Saturday, March 15, 2008

Clear Waters

I miss clear rivers. The river water here isn’t quite so clear unless you pack yourself up way up into the hills. On a good day you may be able to see down a couple of feet in the brackish Columbia or Lewis and Clark River. If you go up the Lewis and Clark above the 400 line the water can be clear to eight or ten feet if it hasn’t rained for a month or so, but the river takes on color after a day of mist.

I’ve been thinking about some of the rivers I’ve been on in Upstate New York like the Ausable or the Blanc River in Quebec that run clear and deep and fast with water so clear it resembles liquid air.

It was always fun to spot fish of any size swimming like ghostly shadows in these clear rivers. Sometimes they are motionless in the river and you don't see them until you frighten them into moving. Though I’m not into fishing so much any more. I suspect if I had the opportunity to return to these rivers I’d be searching for black sand these days. I’d rather pan through black sand that harass fish in the wild, especially since gold is now up to $1,000 an ounce. (Sorry Matt)


Blogger Jaggy said...

Have a look at the McKenzie River in the Cascades. Beautiful, clear, cold water and awesome hiking trails, a couple waterfalls, and even a lake or two (or fifty). I've never seen water that pretty before. I never thought I'd call water pretty either...

8:56 AM  
Anonymous Anonymous said...

The McKenzie is indeed a beautiful river.

But as a native who has traversed the natural areas of this state for the better part of 40 years, I would have to choose the Illinois River in southern Oregon, a 75-mile river that runs off the Rogue. It is the most beautiful river I have seen or could imagine.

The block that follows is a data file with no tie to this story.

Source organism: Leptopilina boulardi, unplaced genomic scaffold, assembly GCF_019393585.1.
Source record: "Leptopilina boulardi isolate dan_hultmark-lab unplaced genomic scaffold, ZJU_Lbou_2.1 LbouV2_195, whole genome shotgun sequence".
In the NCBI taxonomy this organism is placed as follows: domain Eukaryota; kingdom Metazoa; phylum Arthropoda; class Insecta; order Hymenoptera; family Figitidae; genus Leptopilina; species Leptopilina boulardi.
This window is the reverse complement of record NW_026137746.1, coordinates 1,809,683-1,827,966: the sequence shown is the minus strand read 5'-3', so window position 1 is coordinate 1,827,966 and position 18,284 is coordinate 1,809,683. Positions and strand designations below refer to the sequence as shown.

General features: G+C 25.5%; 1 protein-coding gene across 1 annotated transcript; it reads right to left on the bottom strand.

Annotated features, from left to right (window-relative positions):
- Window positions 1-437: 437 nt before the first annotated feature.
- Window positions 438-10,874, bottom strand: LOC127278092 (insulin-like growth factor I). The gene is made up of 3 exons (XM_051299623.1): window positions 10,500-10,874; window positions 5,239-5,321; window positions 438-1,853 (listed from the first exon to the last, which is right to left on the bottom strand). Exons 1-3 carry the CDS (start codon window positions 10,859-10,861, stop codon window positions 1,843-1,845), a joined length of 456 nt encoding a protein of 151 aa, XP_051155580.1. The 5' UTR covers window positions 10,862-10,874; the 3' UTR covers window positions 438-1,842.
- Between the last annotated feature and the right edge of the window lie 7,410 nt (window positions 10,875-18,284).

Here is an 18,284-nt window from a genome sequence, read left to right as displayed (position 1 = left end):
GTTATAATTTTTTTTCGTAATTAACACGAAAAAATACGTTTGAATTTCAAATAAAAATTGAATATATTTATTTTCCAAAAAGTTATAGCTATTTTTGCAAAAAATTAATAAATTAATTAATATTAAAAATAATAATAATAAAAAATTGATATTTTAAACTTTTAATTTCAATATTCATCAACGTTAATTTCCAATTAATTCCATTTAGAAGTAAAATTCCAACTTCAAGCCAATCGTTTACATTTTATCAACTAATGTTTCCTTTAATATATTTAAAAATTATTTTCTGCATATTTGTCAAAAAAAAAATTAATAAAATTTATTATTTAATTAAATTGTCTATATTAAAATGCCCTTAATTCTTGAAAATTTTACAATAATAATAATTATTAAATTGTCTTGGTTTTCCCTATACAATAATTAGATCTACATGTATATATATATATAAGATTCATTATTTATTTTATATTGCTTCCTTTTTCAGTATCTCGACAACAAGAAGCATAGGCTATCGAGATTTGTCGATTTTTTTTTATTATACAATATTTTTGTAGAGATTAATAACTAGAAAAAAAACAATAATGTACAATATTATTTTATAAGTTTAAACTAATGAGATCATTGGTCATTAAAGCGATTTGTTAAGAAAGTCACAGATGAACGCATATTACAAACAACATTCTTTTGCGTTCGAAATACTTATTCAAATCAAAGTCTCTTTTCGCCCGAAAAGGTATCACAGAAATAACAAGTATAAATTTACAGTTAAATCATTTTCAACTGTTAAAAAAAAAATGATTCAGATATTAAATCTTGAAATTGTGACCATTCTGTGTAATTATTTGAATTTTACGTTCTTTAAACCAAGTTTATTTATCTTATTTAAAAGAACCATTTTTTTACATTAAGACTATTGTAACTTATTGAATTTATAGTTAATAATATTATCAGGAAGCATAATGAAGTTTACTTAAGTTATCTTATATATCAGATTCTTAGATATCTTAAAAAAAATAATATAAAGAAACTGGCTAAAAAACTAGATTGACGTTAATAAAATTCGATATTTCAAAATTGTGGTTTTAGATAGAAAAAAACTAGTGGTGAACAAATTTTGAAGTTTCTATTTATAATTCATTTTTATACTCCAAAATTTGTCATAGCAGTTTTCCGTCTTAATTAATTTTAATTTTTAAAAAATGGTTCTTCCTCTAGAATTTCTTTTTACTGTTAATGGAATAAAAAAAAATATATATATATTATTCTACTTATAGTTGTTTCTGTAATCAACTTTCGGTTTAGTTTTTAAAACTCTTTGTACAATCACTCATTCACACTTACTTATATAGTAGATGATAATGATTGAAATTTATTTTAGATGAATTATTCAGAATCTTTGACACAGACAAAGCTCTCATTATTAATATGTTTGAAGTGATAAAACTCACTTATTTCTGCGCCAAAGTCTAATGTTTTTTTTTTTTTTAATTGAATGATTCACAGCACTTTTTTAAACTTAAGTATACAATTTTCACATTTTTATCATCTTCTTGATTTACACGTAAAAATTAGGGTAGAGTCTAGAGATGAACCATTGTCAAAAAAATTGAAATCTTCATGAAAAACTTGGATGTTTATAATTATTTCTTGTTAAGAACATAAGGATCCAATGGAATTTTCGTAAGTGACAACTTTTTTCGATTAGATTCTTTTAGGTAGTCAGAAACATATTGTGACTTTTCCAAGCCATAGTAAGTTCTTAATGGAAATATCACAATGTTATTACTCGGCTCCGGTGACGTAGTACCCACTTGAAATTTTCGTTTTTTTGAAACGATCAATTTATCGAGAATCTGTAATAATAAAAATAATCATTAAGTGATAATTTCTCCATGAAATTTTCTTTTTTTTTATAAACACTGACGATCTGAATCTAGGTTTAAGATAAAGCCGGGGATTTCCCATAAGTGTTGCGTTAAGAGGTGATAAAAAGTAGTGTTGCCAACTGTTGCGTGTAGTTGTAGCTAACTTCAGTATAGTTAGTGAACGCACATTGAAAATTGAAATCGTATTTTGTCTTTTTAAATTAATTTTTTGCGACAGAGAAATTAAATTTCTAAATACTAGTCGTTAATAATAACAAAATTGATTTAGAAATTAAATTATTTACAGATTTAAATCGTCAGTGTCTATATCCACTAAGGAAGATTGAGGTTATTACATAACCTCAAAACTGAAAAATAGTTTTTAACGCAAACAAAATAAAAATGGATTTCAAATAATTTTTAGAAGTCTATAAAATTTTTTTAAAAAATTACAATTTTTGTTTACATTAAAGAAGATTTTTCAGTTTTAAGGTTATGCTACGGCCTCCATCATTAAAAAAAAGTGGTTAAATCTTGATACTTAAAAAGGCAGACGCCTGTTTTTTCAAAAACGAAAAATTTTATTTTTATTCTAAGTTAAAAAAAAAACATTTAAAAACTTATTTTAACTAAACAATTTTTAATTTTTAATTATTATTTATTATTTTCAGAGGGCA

2:43 PM  
Anonymous Anonymous said...

In the late 60's my brother and I would spend a couple weeks at the YMCA camp at Spirit Lake right next to Mt. St. Helens. I know you are all talking about rivers and here I am bringing up a lake, but the water in Spirit lake runs down from Mt. St. Helens through literally cubic miles of pumice rock which has to be Gods own premier filter system. The water was a beautiful aqua blue and you could see fish a hundred feet down. I haven't been back since the mountain blew don't know what if looks like now.

5:56 PM  
Blogger The Guy Who Writes This said...

Oregon does have some fantastic rivers. Unfortunately none that I'm all that familiar with other than the upper Lewis and Clark.

Lake or river, clear water is cool. Especially in a lake where you can see down 100 feet. I must go to Crater Lake someday. Supposed to be the cleanest lake on the planet.

7:46 PM  
Blogger Mike S said...

How do ya know whether to fish a stretch if'n ya can't count da fishes?:)

12:46 AM  
Blogger The Guy Who Writes This said...

That's why they call it fishing. Though it is pretty exciting watching them go for what you have put out there for them, especially when they are suspicious.

5:55 AM  
Anonymous Anonymous said...

If you admire clear pure water then join your local Watershed council and help restore them! You already have rubber boots and shovels. Help replant native plants along denuded stream banks. Volunteer to monitor a fish counting station.

Be REALLY generous and volunteer to sit in their office and do mind numbing paperwork to free the professionals for field work.

Yes, I have and you I am a member of the Scappoose Bay Watershed council.

8:27 AM  
Blogger The Guy Who Writes This said...

I have enough work keeping my own stream clean and properly planted. I'll leave that sort of work to people who don't have their own streams.

2:08 PM  

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